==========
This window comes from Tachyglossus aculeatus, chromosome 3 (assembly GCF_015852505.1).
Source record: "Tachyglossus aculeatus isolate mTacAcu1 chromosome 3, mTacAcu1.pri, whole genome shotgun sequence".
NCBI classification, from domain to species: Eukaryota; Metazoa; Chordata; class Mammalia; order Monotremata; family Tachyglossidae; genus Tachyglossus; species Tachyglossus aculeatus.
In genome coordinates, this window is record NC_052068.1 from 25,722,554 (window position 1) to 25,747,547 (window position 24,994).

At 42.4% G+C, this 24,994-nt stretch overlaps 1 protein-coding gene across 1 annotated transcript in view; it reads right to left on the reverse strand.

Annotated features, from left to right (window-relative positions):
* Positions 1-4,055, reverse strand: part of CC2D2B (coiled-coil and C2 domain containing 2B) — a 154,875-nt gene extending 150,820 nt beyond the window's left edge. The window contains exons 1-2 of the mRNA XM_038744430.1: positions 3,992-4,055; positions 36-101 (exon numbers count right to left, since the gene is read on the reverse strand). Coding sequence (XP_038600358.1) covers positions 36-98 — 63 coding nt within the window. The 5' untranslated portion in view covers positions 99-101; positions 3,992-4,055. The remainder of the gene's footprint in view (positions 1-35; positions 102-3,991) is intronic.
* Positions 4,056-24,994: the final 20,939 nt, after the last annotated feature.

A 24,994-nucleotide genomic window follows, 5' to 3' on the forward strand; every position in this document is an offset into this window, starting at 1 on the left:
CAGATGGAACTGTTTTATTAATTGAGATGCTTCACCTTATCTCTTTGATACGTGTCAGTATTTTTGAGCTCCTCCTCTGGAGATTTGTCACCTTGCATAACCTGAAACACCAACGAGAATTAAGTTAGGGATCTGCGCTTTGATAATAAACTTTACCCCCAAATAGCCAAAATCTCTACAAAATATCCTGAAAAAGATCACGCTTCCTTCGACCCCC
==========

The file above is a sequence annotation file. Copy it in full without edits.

This window comes from Tachyglossus aculeatus, chromosome 3 (assembly GCF_015852505.1).
Source record: "Tachyglossus aculeatus isolate mTacAcu1 chromosome 3, mTacAcu1.pri, whole genome shotgun sequence".
NCBI classification, from domain to species: Eukaryota; Metazoa; Chordata; class Mammalia; order Monotremata; family Tachyglossidae; genus Tachyglossus; species Tachyglossus aculeatus.
In genome coordinates, this window is record NC_052068.1 from 25,722,554 (window position 1) to 25,747,547 (window position 24,994).

At 42.4% G+C, this 24,994-nt stretch overlaps 1 protein-coding gene across 1 annotated transcript in view; it reads right to left on the reverse strand.

Annotated features, from left to right (window-relative positions):
* Positions 1-4,055, reverse strand: part of CC2D2B (coiled-coil and C2 domain containing 2B) — a 154,875-nt gene extending 150,820 nt beyond the window's left edge. The window contains exons 1-2 of the mRNA XM_038744430.1: positions 3,992-4,055; positions 36-101 (exon numbers count right to left, since the gene is read on the reverse strand). Coding sequence (XP_038600358.1) covers positions 36-98 — 63 coding nt within the window. The 5' untranslated portion in view covers positions 99-101; positions 3,992-4,055. The remainder of the gene's footprint in view (positions 1-35; positions 102-3,991) is intronic.
* Positions 4,056-24,994: the final 20,939 nt, after the last annotated feature.

A 24,994-nucleotide genomic window follows, 5' to 3' on the forward strand; every position in this document is an offset into this window, starting at 1 on the left:
CAGATGGAACTGTTTTATTAATTGAGATGCTTCACCTTATCTCTTTGATACGTGTCAGTATTTTTGAGCTCCTCCTCTGGAGATTTGTCACCTTGCATAACCTGAAACACCAACGAGAATTAAGTTAGGGATCTGCGCTTTGATAATAAACTTTACCCCCAAATAGCCAAAATCTCTACAAAATATCCTGAAAAAGATCACGCTTCCTTCGACCCCC